Dissertation/Thesis Abstract

A phenomenological study of African American GS-13 to GS-15 managers within the federal government
by Bell, Jennifer, D.M., University of Phoenix, 2015, 127; 3716656
Abstract (Summary)

African Americans are underrepresented in senior leadership positions of the Federal Government. As of 2009, African Americans occupied less than seven percent of senior pay level positions (EOEC, 2009). Kohli, Gans, and Hairston (2011) projected that African American representation in senior leadership positions will remain stagnant over the next decade. Thirteen GS-13 to GS-15 federal government managers participated in this qualitative phenomenological study. Semi-structured interviews were conducted to explore the lived experiences of federal government managers. Moustakas’ modified van Kaam method and NVivo10 software was used to analyze transcribed participant interviews. The results from the study indicate the need for mentoring relationships and agency-sponsored training programs to prepare African Americans for senior leadership positions. Based on lived experiences, participants indicated that effective communication was essential for obtaining and sustaining senior leadership positions. Findings from the study also indicate that mobility is a major concern for African Americans who aspire to achieve senior leadership status. Federal government leaders in general schedule leadership positions are the major hiring candidate pool for senior leadership positions (EOEC, 2009). Information from this study may assist African Americans in advancing to federal senior leadership positions.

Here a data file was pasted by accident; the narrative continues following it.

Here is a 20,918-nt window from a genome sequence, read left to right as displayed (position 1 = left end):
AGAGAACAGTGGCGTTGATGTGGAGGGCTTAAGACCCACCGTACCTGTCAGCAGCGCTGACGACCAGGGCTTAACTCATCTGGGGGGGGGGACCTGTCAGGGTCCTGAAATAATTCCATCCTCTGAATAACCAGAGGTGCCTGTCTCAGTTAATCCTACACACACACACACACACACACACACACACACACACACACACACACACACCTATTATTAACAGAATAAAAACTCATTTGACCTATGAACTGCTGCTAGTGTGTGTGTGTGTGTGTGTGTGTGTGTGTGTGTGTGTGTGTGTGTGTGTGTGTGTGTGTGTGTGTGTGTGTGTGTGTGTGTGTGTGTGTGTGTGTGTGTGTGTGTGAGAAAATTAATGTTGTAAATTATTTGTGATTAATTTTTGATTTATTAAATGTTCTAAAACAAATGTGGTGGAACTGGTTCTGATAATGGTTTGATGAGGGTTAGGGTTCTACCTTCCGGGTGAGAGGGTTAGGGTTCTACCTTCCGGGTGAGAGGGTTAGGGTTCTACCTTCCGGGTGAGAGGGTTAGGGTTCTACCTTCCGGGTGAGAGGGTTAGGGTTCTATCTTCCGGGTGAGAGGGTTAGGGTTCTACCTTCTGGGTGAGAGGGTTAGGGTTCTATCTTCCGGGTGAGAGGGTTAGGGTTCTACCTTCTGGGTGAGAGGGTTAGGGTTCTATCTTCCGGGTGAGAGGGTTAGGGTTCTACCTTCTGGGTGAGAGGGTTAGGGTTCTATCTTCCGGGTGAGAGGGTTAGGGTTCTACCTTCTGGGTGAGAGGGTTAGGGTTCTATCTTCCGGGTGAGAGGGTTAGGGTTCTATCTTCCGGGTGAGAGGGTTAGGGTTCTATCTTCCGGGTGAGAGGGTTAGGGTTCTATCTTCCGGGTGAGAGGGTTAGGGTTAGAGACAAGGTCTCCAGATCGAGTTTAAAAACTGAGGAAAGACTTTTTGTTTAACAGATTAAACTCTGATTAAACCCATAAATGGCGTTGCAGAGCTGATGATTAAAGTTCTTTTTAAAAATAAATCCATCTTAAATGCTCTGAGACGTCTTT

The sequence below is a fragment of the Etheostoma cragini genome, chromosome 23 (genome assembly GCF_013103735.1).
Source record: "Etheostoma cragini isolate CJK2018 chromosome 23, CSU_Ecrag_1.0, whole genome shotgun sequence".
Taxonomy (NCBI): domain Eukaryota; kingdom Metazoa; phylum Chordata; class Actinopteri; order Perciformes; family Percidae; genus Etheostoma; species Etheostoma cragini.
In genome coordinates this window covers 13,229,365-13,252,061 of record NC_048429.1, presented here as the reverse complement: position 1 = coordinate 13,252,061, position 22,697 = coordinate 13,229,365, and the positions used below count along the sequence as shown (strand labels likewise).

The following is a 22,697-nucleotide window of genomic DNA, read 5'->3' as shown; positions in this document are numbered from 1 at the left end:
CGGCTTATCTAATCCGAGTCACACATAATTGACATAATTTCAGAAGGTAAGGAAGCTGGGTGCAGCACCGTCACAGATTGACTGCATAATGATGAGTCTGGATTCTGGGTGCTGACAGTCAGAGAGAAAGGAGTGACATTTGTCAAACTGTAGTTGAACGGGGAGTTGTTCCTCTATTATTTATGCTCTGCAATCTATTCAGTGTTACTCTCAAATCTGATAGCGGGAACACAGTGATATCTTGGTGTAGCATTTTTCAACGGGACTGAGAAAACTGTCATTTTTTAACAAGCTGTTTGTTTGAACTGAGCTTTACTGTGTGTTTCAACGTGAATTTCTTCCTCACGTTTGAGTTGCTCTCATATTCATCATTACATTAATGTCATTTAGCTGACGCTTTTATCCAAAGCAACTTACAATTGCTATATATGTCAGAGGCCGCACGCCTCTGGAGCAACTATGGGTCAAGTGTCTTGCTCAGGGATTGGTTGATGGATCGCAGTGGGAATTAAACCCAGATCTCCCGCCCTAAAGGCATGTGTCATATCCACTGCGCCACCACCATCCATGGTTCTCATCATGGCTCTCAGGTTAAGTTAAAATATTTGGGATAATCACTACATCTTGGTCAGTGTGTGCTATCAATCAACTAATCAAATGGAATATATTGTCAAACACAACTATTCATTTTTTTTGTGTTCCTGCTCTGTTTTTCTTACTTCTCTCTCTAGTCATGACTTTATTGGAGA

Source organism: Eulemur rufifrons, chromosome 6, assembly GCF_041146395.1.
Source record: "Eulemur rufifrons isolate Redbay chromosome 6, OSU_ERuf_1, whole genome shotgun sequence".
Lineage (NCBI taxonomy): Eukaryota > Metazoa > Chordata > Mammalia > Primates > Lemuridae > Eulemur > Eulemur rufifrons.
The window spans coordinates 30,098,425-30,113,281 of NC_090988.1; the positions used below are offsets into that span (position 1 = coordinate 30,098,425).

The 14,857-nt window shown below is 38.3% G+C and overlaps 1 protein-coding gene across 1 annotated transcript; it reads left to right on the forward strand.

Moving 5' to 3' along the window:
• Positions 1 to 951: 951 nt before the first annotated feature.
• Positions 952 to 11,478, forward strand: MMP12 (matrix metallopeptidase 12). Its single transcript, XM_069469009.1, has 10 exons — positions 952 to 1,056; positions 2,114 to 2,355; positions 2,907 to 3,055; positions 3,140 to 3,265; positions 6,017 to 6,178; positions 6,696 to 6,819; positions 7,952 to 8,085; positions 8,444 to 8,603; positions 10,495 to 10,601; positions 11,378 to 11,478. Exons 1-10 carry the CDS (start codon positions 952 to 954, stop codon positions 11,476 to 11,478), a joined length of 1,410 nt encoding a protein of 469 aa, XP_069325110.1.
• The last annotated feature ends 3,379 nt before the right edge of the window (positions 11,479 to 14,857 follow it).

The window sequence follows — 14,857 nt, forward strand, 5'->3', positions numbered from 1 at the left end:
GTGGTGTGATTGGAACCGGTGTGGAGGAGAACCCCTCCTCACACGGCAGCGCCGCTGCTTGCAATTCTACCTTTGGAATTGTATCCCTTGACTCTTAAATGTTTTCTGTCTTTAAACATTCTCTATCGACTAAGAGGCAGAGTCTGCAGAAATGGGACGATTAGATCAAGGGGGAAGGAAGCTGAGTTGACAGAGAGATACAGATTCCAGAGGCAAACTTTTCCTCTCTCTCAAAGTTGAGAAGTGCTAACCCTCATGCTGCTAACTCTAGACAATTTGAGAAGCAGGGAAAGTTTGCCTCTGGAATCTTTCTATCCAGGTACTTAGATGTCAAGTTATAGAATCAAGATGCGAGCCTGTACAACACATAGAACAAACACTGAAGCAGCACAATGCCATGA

Indexing (document details)
Advisor: McTyre, James
School: University of Phoenix
School Location: United States -- Arizona
Source: DAI-A 76/12(E), Dissertation Abstracts International
Subjects: African American Studies, Management
Keywords: African-American, Federal government, Leadership, Managers
Publication Number: 3716656
ISBN: 978-1-321-95773-0
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